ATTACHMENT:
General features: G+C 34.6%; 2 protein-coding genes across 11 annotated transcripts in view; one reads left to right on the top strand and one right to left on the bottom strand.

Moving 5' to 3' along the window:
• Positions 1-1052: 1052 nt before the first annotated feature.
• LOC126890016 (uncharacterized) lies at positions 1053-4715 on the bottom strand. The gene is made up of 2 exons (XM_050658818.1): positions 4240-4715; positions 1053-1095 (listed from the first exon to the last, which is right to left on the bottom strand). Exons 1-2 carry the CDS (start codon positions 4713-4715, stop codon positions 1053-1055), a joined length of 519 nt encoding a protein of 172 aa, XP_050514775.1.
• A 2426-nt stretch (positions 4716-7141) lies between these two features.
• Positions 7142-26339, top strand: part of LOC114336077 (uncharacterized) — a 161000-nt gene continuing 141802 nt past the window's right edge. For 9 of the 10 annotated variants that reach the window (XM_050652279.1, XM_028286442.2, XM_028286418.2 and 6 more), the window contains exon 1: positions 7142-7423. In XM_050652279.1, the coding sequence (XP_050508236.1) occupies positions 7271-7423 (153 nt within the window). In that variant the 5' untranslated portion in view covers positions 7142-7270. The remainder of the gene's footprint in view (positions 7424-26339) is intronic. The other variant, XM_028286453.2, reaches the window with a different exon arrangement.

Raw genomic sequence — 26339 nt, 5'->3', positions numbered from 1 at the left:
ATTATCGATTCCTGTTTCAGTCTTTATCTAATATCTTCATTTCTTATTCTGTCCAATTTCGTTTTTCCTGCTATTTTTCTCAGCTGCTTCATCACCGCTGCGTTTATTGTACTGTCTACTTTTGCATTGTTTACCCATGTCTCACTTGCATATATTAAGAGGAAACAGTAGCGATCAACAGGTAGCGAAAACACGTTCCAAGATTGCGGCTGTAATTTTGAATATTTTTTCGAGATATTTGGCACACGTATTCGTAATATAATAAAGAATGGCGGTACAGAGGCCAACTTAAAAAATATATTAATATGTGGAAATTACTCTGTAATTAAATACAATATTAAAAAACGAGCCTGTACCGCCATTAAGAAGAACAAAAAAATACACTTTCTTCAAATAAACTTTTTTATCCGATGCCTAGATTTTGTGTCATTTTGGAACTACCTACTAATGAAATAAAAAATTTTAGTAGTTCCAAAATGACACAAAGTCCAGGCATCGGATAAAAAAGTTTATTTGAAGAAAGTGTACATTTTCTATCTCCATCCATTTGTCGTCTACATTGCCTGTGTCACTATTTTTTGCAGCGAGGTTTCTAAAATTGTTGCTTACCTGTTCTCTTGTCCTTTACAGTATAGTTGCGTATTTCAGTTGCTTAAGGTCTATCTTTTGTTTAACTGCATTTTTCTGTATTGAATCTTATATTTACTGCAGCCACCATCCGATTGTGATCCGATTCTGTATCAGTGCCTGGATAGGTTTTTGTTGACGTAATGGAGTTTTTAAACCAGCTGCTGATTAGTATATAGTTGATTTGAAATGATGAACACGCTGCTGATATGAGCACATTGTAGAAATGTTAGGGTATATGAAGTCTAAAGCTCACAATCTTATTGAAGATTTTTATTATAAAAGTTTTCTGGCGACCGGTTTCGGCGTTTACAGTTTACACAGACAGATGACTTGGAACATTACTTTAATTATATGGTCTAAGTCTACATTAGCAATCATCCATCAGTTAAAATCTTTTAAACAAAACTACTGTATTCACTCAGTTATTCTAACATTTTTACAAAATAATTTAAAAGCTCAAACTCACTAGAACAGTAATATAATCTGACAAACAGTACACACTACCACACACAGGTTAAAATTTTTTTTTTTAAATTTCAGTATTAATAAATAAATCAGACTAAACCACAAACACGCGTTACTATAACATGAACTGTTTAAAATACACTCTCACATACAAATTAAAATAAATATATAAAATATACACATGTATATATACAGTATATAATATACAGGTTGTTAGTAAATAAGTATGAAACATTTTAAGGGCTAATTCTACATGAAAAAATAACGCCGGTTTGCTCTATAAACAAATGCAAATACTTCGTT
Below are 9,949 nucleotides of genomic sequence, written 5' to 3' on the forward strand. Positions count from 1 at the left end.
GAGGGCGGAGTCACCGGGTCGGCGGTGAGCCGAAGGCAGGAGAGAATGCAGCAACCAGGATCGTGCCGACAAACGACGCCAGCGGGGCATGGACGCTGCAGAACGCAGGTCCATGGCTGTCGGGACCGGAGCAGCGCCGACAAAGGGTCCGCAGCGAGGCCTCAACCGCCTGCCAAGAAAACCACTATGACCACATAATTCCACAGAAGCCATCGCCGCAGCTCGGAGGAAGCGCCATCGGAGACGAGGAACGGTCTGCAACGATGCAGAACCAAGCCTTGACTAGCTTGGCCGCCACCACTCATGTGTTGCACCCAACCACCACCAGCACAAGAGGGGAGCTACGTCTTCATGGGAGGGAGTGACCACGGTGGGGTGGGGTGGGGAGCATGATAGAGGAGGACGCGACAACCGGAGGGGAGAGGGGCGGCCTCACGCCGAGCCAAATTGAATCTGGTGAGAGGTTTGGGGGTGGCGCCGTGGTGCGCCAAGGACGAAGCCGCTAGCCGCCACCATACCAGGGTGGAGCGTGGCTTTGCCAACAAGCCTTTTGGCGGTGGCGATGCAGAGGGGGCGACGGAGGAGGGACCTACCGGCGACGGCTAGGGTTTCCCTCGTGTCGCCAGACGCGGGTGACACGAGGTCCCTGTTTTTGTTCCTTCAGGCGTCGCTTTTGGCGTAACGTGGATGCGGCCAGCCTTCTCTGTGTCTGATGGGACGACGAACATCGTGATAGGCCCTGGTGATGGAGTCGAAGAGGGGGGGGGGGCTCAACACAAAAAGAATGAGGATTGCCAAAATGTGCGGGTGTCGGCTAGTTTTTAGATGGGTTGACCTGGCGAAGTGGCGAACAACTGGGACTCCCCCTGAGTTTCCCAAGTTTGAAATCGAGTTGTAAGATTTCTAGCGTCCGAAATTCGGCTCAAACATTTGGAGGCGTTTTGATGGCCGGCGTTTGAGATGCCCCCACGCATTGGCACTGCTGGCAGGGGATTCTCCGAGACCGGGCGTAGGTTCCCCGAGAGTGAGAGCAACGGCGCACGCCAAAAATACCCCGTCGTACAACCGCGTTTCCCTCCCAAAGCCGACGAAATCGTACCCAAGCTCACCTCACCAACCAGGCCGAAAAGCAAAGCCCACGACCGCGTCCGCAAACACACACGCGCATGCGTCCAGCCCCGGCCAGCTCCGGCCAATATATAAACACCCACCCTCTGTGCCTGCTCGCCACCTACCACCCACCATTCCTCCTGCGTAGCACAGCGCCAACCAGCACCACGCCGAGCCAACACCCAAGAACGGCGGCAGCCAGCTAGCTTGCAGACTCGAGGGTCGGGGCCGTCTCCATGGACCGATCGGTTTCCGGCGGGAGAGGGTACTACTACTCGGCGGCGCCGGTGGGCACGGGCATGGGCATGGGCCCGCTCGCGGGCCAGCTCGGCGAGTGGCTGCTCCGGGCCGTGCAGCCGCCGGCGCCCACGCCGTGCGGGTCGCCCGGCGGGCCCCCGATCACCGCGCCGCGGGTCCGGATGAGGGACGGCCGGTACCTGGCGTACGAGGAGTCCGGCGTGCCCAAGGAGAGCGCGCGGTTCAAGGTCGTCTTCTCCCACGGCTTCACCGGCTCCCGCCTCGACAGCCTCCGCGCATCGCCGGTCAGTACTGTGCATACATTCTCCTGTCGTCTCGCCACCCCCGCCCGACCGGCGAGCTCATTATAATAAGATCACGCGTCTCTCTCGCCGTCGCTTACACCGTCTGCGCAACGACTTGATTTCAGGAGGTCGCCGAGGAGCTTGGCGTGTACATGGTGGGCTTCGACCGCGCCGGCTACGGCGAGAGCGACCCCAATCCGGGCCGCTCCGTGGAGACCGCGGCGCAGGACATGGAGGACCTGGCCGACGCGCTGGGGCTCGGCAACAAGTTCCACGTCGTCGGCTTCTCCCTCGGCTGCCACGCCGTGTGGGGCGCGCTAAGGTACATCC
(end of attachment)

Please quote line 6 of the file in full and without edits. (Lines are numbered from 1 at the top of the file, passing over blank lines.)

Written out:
• Positions 7142-26339, top strand: part of LOC114336077 (uncharacterized) — a 161000-nt gene continuing 141802 nt past the window's right edge. For 9 of the 10 annotated variants that reach the window (XM_050652279.1, XM_028286442.2, XM_028286418.2 and 6 more), the window contains exon 1: positions 7142-7423. In XM_050652279.1, the coding sequence (XP_050508236.1) occupies positions 7271-7423 (153 nt within the window). In that variant the 5' untranslated portion in view covers positions 7142-7270. The remainder of the gene's footprint in view (positions 7424-26339) is intronic. The other variant, XM_028286453.2, reaches the window with a different exon arrangement.